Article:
The Jungle and Readers Responnse

Author: Matthew Tidwell
Editor: Stephanie Nardei

Time: 3 Class Periods
2 hour

Class copies of Chapter 14 from Upton Sinclair’s The Jungle
Copy of questions for Chapter 14
Poster paper and markers

Upton Sinclair wrote The Jungle as a way to expose the atrocities that took place in the meat packing industry in Chicago. Having students read an excerpt from this piece of literature gives them insight into the working conditions during the Industrial Revolution. To respond to the reading, a jigsaw activity is a great way for students to work collaboratively on comprehension skills. This jigsaw allows students to deal specifically with information from the text they read in class.

1. The students will identify the conditions that many workers faced during the Industrial Revolution.

2. The students will work collaboratively to explain and identify key elements from Chapter 14 of The Jungle

Strand 2
Concept 1
PO 1: Evaluate the author’s use of literary elements.
PO 3: Analyze the way in which the theme or meaning of a selection represents a view or comment on life, providing textual evidence for the identified theme.

Strand 1
Concept 6
PO 2: Generate clarifying questions in order to comprehend text.

Teacher Background
The teacher should read through the selection at least  twice to familiarize him/herself with the plot, characters, and situations. In addition, the teacher will want to become familiar with the background of the text. Why did Upton Sinclair write this story and what were the results of its publication?

A jigsaw activity is a great way for students to work collaboratively and focus on comprehension. This jigsaw will allow students to deal specifically with information from the text they read in class. The students are divided up equally into small groups, usually 4 students per group. Each student should be assigned a role: Director—keeps group on task, Recorder—records the answers of the groups, Expert—makes sure the group’s information is accurate, and Reporter—reports the findings to the rest of the class

Resource Websites
The Literature Network Chapter 14 http://www.literature-web.net/view.php/jungle/14?term=hoppers
The Literature Network Upton Sinclair http://www.online-literature.com/upton_sinclair/




Distribute copies of Chapter 14 to each student.

2. Read through the selection in class. Ask for volunteers or assign students to read out loud.

3. It would be beneficial for the teacher to stop periodically to check for understanding. Ask questions relevant to what has been read, review the plot, and emphasize images.

4. Divide students into collaborative groups. Students should move desks so that they can      work closely.

5. Pass out questions to each group. Assign a certain number of questions to each group. Groups will only do what questions are assigned to them. They will be the experts of these questions.

  • What two things could be done with spoiled meat?
  • What did the miracles of chemistry do for the meat packing industry?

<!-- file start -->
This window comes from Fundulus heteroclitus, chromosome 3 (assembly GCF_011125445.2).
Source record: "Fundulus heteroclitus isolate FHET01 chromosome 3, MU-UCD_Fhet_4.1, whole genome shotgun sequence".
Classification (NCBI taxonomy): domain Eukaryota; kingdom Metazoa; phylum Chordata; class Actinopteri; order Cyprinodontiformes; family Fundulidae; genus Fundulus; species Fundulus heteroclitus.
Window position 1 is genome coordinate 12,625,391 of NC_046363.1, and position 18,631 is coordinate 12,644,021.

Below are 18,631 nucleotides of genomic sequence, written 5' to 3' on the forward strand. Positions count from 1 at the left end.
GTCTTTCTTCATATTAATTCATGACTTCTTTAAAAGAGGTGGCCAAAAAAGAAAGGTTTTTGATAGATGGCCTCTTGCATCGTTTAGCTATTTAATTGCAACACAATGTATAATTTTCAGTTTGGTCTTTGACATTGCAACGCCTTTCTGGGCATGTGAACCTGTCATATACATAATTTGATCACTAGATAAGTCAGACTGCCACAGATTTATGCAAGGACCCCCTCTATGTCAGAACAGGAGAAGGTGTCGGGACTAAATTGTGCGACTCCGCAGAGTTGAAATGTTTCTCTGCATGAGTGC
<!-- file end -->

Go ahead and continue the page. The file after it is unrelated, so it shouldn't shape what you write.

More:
• Describe some of the methods used to “improve” the hams.
  • Describe the environment in which the sausages were created.
  • What “other” ingredients often made it into the sausages?
  • What was the one mercy the daily grind of work gave to Elzbieta? Describe this.
  • Why were Ona, Elbieta, and Jurgis beaten?
  • What was Juregis’ personal trouble?
  • What was happening with Antanas?
  • How was Ona going to pieces?

6. Allow groups time to work on their assigned questions. They should record their answers on the poster paper, so that they have a visual aid when they do their presentations.

7. When each group has had enough time to respond to their questions, move into the reporting phase.

8. Inform students that, in a sense, they are teaching the rest of the class about their questions.

9. Each group should come up one at a time with their visual aid and go over their responses with the rest of the class.

10. Ask questions that direct students to make predictions about the impact of the book. Ask them what they thought of the images conjured up by the writing.

11. In a guided reflection at the end of class ask students what the impacts of the book/chapter might be and then have them compare these with what is said in the brief biography of Upton Sinclair. (Give students background on the book and author. (http://www.online-literature.com/upton_sinclair/

12. Explain that The Jungle was pivotal in changing the food laws in the United States. Upon publication in 1906 it prompted a government investigation of the meat packing plants in Chicago and the subsequent development of regulations.

13. Ask students if they are able to identify any other works of fiction that have changed the society of the time or later. 

If applicable

Embedded Assessment
Are students able to identify key elements during discussion of chapter 14?
As students work on their three questions are they able to identify some of the working conditions described in The Jungle?
Students should show ability to condense the information from the chapter and make decisions on real-world impacts of Sinclair’s writing.  Students should explore the importance of literature/writing in decision making and progress in the “real” world.




PULSE is a project of the Community Outreach and Education Program of the Southwest Environmental Health Sciences Center and is funded by:

NIH/NCRR award #16260-01A1
The Community Outreach and Education Program is part of the Southwest Environmental Health Sciences Center: an NIEHS Award


Supported by NIEHS grant # ES06694

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Last update: March 7, 2007
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